Participle clauses are used to make academic writing more succinct. The present participle (-ing) has an active meaning. The past participle (-ed) has a passive meaning. In this podcast, we’ll be discussing examples and I’ll have some exercises for you available on my website!
- We use participle clauses to express cause, effect, and condition. Introduced effectively, change can be positive. (= if it is introduced)
- We can use participle clauses with on, while, after, and before to describe time. On/While facing reduced sales, the company implemented change. (= When they were facing)
- We use the present particle (having + -ed verb) to say that an action finished before another action. Having found his feet, he accepted the change. (= because he had found his feet).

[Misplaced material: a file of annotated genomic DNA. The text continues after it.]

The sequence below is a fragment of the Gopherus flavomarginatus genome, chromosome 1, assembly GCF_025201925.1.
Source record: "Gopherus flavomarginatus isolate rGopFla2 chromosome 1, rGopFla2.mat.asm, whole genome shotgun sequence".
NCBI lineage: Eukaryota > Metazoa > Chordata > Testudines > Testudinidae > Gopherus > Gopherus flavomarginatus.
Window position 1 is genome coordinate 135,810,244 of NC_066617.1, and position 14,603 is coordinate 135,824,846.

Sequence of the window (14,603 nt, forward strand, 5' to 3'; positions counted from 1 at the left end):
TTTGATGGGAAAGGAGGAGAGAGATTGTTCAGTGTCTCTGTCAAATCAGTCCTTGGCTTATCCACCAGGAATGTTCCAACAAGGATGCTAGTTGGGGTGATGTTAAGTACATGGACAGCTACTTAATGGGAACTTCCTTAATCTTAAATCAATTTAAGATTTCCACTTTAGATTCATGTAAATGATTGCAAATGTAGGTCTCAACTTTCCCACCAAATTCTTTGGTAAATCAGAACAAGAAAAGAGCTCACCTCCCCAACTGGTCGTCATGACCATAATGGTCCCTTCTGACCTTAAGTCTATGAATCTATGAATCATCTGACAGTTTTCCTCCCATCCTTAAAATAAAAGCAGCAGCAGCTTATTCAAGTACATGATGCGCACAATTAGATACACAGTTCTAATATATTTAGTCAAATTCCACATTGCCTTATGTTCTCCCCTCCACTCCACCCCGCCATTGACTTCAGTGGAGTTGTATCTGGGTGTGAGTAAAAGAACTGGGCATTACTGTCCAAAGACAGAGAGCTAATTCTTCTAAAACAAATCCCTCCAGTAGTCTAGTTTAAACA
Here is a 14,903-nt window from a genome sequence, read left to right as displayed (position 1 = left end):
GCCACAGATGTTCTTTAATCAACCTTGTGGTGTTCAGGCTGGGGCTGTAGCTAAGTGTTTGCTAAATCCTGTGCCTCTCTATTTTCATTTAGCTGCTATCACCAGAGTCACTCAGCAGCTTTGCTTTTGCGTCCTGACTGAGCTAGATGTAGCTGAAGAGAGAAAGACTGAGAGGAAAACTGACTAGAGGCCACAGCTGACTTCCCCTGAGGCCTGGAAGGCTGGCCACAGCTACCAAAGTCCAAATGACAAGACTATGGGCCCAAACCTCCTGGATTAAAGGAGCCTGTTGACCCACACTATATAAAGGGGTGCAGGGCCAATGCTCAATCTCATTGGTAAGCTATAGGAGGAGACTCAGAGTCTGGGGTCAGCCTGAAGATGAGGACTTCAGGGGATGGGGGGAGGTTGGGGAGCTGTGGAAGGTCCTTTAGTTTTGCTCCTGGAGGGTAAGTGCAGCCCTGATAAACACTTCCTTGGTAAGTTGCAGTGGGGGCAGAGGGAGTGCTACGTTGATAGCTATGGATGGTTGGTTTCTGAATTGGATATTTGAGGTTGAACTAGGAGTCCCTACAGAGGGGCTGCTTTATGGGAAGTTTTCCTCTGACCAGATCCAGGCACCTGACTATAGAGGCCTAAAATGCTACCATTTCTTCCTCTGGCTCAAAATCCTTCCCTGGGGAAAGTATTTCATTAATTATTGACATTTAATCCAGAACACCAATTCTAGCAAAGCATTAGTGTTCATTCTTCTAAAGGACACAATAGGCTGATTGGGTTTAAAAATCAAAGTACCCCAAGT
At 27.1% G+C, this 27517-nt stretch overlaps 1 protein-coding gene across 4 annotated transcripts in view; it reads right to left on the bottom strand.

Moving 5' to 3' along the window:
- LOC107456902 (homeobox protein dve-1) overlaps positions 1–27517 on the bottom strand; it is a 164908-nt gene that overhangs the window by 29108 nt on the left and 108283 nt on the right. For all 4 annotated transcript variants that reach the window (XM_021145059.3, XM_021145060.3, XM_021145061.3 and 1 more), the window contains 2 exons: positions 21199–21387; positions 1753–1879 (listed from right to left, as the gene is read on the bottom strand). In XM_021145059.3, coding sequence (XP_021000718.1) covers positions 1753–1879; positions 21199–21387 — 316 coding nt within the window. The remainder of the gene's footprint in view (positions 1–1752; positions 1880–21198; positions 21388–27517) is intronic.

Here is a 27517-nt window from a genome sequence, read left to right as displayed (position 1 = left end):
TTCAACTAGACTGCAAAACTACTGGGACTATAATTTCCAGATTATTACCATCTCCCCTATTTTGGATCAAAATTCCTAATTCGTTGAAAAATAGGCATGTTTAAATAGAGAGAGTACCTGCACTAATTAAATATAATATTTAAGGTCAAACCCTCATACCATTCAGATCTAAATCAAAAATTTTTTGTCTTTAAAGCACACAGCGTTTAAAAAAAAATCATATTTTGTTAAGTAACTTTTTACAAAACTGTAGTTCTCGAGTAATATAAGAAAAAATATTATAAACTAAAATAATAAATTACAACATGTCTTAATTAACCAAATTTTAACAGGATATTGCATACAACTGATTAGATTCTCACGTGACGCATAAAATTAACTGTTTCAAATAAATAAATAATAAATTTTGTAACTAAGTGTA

Rewrite the sentences using a participle clause. Use the prompts to help you.
- Because they wanted to create a change strategy, senior managers brought in a consultant.
2. When they were reading the consultant’s report, they realize they needed to organize a meeting.
3. The meeting took place in the boardroom and was attended by all management.
4. When they heard about the report, the managers had a lot of question.
5. Employees were known to dislike change and so managers thought they may reject the proposals.
Rewrite the sentences, replacing the underlined section with a participle clause.
- As some staff members heard about the changes, they became angry.
- Some staff members resigned because they did not welcome change.
- After they outlined the need for change, managers received positive feedback from the staff.
- All staff received training and successfully coped with the changes.
- If they are implemented appropriately, change strategies can succeed.